Speaking truth to fascism: John Mackey's courage
Our heartiest congratulations to John Mackey, CEO of the wildly popular Whole Foods supermarket chain. For last week, he had the courage (and on NPR, no less) to call out ObamaCare for what it is — economic “fascism.”
The “civil discourse” crowd, of course, is up in arms. After all, for knee-jerk “progressives,” labeling something (or someone) as “fascist” is one of the nastiest political epithets one can “name-call.” But even elementary students of history and economics know better.
As Sheldon Richman reminds in the Library of Economics and Liberty, “As an economic system, fascism is socialism with a capitalist veneer. For those with the hubris to think they, not free markets, could better serve society, ‘fascism' (or as we prefer, “fascistic economics”) was seen as the happy medium between boom-and-bust-prone (classic) liberal capitalism, with its alleged class conflict, wasteful competition and profit-oriented egoism, and revolutionary Marxism.”
The general parallels to Obamanomics are glaring. Throw in the specifics of ObamaCare — then consider forays into national industrial policy and state protection of organized labor cartels — and the parallels are blinding.
Simply put, fascistic economics “denatures” the marketplace, eventually destroying it, and all in warped servitude to “the state.”
Whole Foods' John Mackey will take his lumps from the “progressive” ignorami. (Later he even expressed regret for using a word considered to be taboo.) But he is to be lauded for speaking truth to economic fascism.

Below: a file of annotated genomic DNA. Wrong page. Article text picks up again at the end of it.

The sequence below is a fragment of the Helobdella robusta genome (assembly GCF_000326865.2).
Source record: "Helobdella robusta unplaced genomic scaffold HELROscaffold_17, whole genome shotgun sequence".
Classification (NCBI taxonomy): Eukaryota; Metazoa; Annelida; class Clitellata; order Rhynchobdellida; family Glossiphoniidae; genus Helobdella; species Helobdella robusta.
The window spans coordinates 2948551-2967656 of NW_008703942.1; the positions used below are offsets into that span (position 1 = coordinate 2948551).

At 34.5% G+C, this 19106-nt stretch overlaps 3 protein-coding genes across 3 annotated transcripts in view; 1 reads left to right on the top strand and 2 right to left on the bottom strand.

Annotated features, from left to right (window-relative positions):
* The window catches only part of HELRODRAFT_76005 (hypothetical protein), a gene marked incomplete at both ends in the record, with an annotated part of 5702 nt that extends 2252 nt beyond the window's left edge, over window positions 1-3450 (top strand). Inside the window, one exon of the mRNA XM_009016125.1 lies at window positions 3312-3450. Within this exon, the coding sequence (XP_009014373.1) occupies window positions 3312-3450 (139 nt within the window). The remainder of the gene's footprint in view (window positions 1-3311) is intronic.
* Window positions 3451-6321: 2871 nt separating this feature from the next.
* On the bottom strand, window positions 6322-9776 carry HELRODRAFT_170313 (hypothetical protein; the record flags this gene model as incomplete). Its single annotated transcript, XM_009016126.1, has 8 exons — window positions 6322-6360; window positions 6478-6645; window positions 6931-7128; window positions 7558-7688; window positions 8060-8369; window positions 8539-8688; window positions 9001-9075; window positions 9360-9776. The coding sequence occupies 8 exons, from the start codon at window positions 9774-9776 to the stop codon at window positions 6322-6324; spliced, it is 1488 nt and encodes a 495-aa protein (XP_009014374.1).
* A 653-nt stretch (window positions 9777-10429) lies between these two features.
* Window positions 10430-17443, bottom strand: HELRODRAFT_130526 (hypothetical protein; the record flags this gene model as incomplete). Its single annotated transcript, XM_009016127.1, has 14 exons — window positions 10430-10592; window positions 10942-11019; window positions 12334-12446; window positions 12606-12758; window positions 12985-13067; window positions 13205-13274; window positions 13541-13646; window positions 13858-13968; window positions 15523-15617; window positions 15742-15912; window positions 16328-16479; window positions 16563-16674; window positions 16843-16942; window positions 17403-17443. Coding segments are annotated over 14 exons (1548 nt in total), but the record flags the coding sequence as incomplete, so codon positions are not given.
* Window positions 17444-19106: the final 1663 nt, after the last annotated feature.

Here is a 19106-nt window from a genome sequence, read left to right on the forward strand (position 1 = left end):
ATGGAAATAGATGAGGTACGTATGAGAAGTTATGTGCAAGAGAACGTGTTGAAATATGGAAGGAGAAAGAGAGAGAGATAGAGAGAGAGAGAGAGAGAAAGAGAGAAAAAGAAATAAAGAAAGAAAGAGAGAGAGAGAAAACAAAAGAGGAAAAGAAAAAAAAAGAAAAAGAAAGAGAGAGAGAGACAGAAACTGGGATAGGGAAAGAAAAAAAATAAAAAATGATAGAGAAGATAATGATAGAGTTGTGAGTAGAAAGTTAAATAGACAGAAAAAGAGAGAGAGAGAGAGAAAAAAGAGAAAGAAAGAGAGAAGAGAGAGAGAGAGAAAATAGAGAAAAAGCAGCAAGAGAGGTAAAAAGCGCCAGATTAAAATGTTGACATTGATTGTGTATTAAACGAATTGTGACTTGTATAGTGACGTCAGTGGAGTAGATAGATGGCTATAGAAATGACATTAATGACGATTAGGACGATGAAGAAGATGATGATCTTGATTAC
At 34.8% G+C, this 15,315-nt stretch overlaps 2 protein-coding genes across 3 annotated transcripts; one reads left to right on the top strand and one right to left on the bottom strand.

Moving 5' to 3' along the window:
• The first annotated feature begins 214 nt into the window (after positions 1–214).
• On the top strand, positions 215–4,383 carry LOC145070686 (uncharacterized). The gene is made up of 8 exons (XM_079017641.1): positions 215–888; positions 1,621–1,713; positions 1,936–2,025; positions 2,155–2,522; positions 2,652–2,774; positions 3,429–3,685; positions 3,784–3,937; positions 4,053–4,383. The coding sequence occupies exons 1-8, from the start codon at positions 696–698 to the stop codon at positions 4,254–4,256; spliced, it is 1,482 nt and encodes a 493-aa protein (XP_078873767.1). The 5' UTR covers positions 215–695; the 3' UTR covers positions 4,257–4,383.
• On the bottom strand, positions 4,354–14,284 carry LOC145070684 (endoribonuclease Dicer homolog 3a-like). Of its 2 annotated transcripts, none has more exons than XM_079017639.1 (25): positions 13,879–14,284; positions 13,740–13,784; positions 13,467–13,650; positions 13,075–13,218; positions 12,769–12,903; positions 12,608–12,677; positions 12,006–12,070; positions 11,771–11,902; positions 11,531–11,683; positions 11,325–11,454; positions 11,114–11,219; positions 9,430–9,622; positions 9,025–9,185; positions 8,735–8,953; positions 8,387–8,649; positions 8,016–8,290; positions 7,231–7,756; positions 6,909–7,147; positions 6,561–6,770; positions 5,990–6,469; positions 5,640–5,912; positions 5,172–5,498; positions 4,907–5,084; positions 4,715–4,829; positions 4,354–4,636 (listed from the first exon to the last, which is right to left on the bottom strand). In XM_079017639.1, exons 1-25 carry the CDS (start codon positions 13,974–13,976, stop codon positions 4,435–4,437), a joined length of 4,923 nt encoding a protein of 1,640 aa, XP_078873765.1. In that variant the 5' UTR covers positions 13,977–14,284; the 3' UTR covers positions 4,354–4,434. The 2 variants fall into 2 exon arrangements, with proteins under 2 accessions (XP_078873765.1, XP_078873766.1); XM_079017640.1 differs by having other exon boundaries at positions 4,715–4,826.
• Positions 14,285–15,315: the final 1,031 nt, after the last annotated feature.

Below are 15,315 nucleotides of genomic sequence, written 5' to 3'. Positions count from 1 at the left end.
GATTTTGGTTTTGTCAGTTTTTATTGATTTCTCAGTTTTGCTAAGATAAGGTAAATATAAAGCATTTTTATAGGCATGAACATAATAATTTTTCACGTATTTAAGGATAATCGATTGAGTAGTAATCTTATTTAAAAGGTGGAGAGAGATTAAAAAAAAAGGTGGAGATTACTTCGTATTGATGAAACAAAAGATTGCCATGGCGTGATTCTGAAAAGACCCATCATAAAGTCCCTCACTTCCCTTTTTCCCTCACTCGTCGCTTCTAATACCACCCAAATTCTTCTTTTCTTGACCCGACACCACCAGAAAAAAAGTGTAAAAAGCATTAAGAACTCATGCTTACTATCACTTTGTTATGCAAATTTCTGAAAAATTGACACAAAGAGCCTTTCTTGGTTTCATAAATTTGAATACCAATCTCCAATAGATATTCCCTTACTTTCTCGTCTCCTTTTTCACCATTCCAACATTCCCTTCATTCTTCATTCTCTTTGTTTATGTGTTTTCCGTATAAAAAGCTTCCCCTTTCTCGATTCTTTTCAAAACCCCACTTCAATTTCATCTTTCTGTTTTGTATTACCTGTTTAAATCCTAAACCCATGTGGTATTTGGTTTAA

Show commenting policy
TribLive commenting policy
You are solely responsible for your comments and by using TribLive.com you agree to our Terms of Service.
We moderate comments. Our goal is to provide substantive commentary for a general readership. By screening submissions, we provide a space where readers can share intelligent and informed commentary that enhances the quality of our news and information.
While most comments will be posted if they are on-topic and not abusive, moderating decisions are subjective. We will make them as carefully and consistently as we can. Because of the volume of reader comments, we cannot review individual moderation decisions with readers.
We value thoughtful comments representing a range of views that make their point quickly and politely. We make an effort to protect discussions from repeated comments either by the same reader or different readers.
We follow the same standards for taste as the daily newspaper. A few things we won't tolerate: personal attacks, obscenity, vulgarity, profanity (including expletives and letters followed by dashes), commercial promotion, impersonations, incoherence, proselytizing and SHOUTING. Don't include URLs to Web sites.
We do not edit comments. They are either approved or deleted. We reserve the right to edit a comment that is quoted or excerpted in an article. In this case, we may fix spelling and punctuation.
We welcome strong opinions and criticism of our work, but we don't want comments to become bogged down with discussions of our policies and we will moderate accordingly.
We appreciate it when readers and people quoted in articles or blog posts point out errors of fact or emphasis and will investigate all assertions. But these suggestions should be sent via e-mail. To avoid distracting other readers, we won't publish comments that suggest a correction. Instead, corrections will be made in a blog post or in an article.
- Saturday essay: Cusps of change
- Hogtying a terrorist: Heroes step up
- Blaming the messenger
- Greater Pittsburgh’s ‘brain gain’
- President Carbon: Hypocrisy’s trip
- The PBS/HBO deal: More, more, more
- U.N. Watch: What travel ban?
- Pittsburgh Tuesday takes
- Greensburg Laurels & Lances
- The Pa. pensions debate: Union hypocrisy
- Mon-Yough Tuesday takes